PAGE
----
User-Supplied Sentiments in Tweets @ 2nd Workshop on Interactive Visual Text Analysis

Microblogging has become very popular among web users: Twitter broadcasted 200 millions of them every day in 2011. These tweets can be used for social studies, opinion mining, and sentiment analysis. Tweets have been effectively used to analyze opinions and sentiments from specific events such as TV political debates or conference presentations. To analyze tweets, researchers either use Natural Language Process- ing or human-analyses, e. g. with Amazon Mechanical Turks. In this paper we describe a third method that can replace or complement the first two: convincing the tweet authors to explicitly express their opinion using a simple unambiguous syntax–a tag–while they tweet. We report on our experience with the PolemicTweet system where authors tag the tweets they send during conferences and TV shows. We explain how we implemented PolemicTweet and discuss briefly the pro and cons. We believe that author-tagging technologies can effectively complement automated analysis, in particular for analyzing tweets that are by essence ambiguous, and could be ironic, sarcastic or cryptic. We describe the incentive we used to convince the authors and the result we obtained.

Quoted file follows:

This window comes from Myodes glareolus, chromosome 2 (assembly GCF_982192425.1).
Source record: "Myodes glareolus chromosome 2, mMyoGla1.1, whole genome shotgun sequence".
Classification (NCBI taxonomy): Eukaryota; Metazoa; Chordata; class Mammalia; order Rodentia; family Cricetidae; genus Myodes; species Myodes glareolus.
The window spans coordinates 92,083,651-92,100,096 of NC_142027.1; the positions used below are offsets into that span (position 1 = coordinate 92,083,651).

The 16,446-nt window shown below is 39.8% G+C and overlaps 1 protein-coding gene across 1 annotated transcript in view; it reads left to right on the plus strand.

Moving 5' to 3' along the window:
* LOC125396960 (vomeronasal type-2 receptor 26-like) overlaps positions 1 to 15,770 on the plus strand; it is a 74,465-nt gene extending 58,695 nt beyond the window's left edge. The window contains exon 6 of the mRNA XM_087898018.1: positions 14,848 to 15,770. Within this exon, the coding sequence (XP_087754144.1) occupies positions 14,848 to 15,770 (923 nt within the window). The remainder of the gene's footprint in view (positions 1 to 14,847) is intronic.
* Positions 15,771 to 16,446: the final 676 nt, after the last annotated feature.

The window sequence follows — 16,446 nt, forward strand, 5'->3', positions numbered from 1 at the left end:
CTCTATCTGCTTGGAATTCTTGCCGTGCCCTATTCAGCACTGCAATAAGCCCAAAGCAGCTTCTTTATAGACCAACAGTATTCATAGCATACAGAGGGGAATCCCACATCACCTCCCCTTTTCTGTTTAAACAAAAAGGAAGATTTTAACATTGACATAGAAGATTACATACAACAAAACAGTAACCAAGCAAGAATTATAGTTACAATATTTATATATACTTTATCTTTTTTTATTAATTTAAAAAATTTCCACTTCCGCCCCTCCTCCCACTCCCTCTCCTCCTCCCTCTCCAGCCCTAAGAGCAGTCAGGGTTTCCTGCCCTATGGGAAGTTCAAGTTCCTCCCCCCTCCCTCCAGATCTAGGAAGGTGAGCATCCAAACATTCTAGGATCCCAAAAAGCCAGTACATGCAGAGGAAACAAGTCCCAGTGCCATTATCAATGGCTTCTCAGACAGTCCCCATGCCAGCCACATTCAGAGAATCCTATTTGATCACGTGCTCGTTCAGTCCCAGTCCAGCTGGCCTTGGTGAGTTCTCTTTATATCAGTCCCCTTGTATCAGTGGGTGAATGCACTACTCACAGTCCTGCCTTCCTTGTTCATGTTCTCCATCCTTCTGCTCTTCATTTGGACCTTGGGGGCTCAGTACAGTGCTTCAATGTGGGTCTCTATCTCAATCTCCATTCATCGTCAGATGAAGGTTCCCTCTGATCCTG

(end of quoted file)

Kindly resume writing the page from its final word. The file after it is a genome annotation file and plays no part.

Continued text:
Abstract: User-Supplied Sentiments in Tweets – PDF

title={User-Supplied Sentiments in Tweets},
author={Huron, S. and Fekete, J.D. and others},
booktitle={2nd Workshop on Interactive Visual Text Analysis},

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